Meet the Rev. Ken Hutcherson, a hero to ex-gays — and simultaneously, perhaps, one of ex-gays’ worst enemies.
- Featured speaker for the ex-gay network Exodus International
- Leader of a racially charged boycott against Microsoft for its nondiscriminatory employment policies toward gay workers
- Advocate of the belief that Christians should hate sinners as well as sins
- A co-leader of the Slavic antigay organization Watchmen on the Walls. The Watchmen have been linked to violence against gays in eastern Europe and blamed, in part, for the Slavic skinhead killing of a Sacramento, Calif.-area man who was perceived to be gay. The Watchmen oppose a California mandate for anti-bullying programs in public schools. And Hutcherson has traveled to Riga, Latvia, to support antigay activists who threw feces at equality advocates in 2006.
Some faculty at Mount Si High School, in the Snoqualmie Valley Public School District in Washington state, sought to mask Hutcherson’s record of bigotry last month by inviting him to speak about being a victim of racism on Martin Luther King Jr. Day. When two gay-tolerant faculty sought to publicly criticize Hutcherson’s activities against civil rights and racial harmony, they were disciplined by the school administration — and Hutcherson sought to have at least one critic fired.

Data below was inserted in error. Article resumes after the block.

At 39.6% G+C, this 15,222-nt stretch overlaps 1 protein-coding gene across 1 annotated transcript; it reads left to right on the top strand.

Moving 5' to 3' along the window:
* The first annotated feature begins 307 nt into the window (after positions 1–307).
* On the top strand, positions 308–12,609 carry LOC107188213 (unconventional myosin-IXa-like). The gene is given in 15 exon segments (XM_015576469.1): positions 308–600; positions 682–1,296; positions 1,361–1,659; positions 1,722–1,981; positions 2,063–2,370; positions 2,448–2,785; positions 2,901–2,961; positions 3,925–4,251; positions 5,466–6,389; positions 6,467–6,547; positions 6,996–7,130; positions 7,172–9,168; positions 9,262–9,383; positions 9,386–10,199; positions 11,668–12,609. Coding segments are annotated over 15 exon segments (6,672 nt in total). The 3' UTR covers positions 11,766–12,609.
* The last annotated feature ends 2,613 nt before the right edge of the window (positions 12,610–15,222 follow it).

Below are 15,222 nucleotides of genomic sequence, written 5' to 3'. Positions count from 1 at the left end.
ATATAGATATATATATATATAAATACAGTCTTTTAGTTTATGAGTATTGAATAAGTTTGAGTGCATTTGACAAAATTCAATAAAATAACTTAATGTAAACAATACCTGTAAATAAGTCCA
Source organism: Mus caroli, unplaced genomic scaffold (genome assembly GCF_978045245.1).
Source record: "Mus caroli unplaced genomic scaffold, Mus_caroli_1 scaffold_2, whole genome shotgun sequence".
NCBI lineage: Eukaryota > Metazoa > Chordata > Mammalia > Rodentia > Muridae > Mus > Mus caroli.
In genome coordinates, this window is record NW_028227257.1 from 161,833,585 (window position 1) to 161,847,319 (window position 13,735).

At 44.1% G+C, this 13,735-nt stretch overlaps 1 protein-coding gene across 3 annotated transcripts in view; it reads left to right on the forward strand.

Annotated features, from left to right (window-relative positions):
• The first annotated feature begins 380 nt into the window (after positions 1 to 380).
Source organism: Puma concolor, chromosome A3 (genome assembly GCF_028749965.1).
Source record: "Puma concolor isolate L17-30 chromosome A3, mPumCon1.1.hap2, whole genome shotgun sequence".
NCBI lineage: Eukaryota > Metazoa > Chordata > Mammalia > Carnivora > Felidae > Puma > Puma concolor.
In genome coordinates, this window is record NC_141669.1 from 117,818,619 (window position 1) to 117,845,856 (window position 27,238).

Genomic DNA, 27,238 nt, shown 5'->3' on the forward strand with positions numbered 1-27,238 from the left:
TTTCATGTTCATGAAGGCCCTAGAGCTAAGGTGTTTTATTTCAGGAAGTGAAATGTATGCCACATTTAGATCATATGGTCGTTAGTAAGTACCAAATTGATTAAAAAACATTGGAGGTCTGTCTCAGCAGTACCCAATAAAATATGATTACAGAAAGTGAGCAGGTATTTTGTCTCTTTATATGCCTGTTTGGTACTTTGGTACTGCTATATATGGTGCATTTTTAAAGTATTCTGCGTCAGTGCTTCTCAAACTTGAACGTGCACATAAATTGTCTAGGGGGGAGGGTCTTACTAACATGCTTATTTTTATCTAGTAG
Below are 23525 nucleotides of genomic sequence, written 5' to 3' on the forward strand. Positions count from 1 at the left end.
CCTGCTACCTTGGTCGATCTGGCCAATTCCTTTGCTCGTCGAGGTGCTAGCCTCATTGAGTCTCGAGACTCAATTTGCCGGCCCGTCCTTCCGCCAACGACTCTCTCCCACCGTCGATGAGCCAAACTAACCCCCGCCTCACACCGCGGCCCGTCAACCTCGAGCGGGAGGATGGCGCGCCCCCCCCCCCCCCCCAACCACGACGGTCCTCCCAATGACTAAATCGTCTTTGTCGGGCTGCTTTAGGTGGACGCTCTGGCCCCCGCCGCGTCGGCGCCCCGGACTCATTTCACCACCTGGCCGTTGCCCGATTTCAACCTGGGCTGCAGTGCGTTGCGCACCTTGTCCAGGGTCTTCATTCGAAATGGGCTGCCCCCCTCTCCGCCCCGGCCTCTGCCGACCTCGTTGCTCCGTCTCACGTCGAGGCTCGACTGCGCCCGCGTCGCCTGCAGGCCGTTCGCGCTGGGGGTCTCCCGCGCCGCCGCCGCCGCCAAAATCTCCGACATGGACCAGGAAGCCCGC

Now Hutcherson is boasting that he is a victim of those who called for an honest airing of 1) his opposition to civil rights, and 2) his leadership of an organization that allegedly incites violence.
Instead of officially repudiating Hutcherson’s paranoia, Exodus executive vice president Randy Thomas has used his personal blog to parrot Hutcherson’s fear and self-pity.
Some have wished that Exodus International would prove that “change is possible” by freeing itself from its self-destructive tendencies: its fear of criticism; its bitterness toward gay people; and its political efforts to suppress truth, distort sexuality, exploit religion, and promote inequality.
But it’s possible that Exodus does not desire true change. By continuing to choose friends like Hutcherson, Exodus demonstrates that the organization may be its own worst enemy.